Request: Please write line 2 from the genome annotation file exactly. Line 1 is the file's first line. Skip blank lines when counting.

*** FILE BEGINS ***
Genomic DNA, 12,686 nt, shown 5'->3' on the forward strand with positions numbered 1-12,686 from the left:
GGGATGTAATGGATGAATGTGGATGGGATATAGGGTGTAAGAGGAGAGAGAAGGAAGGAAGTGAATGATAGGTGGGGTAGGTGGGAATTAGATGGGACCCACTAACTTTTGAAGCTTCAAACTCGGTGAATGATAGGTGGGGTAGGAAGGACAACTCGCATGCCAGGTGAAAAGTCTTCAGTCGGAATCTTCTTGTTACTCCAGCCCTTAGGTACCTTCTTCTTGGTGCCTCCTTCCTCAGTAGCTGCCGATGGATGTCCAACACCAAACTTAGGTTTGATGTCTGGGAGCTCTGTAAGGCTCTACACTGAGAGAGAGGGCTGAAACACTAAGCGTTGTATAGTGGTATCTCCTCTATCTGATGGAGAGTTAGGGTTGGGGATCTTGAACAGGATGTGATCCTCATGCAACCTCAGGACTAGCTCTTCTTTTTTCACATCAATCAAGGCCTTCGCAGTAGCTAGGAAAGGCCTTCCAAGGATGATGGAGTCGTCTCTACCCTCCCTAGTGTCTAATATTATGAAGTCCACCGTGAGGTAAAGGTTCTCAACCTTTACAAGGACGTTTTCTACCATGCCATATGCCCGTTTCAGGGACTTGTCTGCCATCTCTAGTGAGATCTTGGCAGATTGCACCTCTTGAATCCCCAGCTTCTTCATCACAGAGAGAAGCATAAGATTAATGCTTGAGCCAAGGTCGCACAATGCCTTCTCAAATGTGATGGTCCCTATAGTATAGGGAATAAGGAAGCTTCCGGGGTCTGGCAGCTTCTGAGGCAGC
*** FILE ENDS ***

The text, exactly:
GGGATGTAATGGATGAATGTGGATGGGATATAGGGTGTAAGAGGAGAGAGAAGGAAGGAAGTGAATGATAGGTGGGGTAGGTGGGAATTAGATGGGACCCACTAACTTTTGAAGCTTCAAACTCGGTGAATGATAGGTGGGGTAGGAAGGACAACTCGCATGCCAGGTGAAAAGTCTTCAGTCGGAATCTTCTTGTTACTCCAGCCCTTAGGTACCTTCTTCTTGGTGCCTCCTTCCTCAGTAGCTGCCGATGGATGTCCAACACCAAACTTAGGTTTGATGTCTGGGAGCTCTGTAAGGCTCTACACTGAGAGAGAGGGCTGAAACACTAAGCGTTGTATAGTGGTATCTCCTCTATCTGATGGAGAGTTAGGGTTGGGGATCTTGAACAGGATGTGATCCTCATGCAACCTCAGGACTAGCTCTTCTTTTTTCACATCAATCAAGGCCTTCGCAGTAGCTAGGAAAGGCCTTCCAAGGATGATGGAGTCGTCTCTACCCTCCCTAGTGTCTAATATTATGAAGTCCACCGTGAGGTAAAGGTTCTCAACCTTTACAAGGACGTTTTCTACCATGCCATATGCCCGTTTCAGGGACTTGTCTGCCATCTCTAGTGAGATCTTGGCAGATTGCACCTCTTGAATCCCCAGCTTCTTCATCACAGAGAGAAGCATAAGATTAATGCTTGAGCCAAGGTCGCACAATGCCTTCTCAAATGTGATGGTCCCTATAGTATAGGGAATAAGGAAGCTTCCGGGGTCTGGCAGCTTCTGAGGCAGC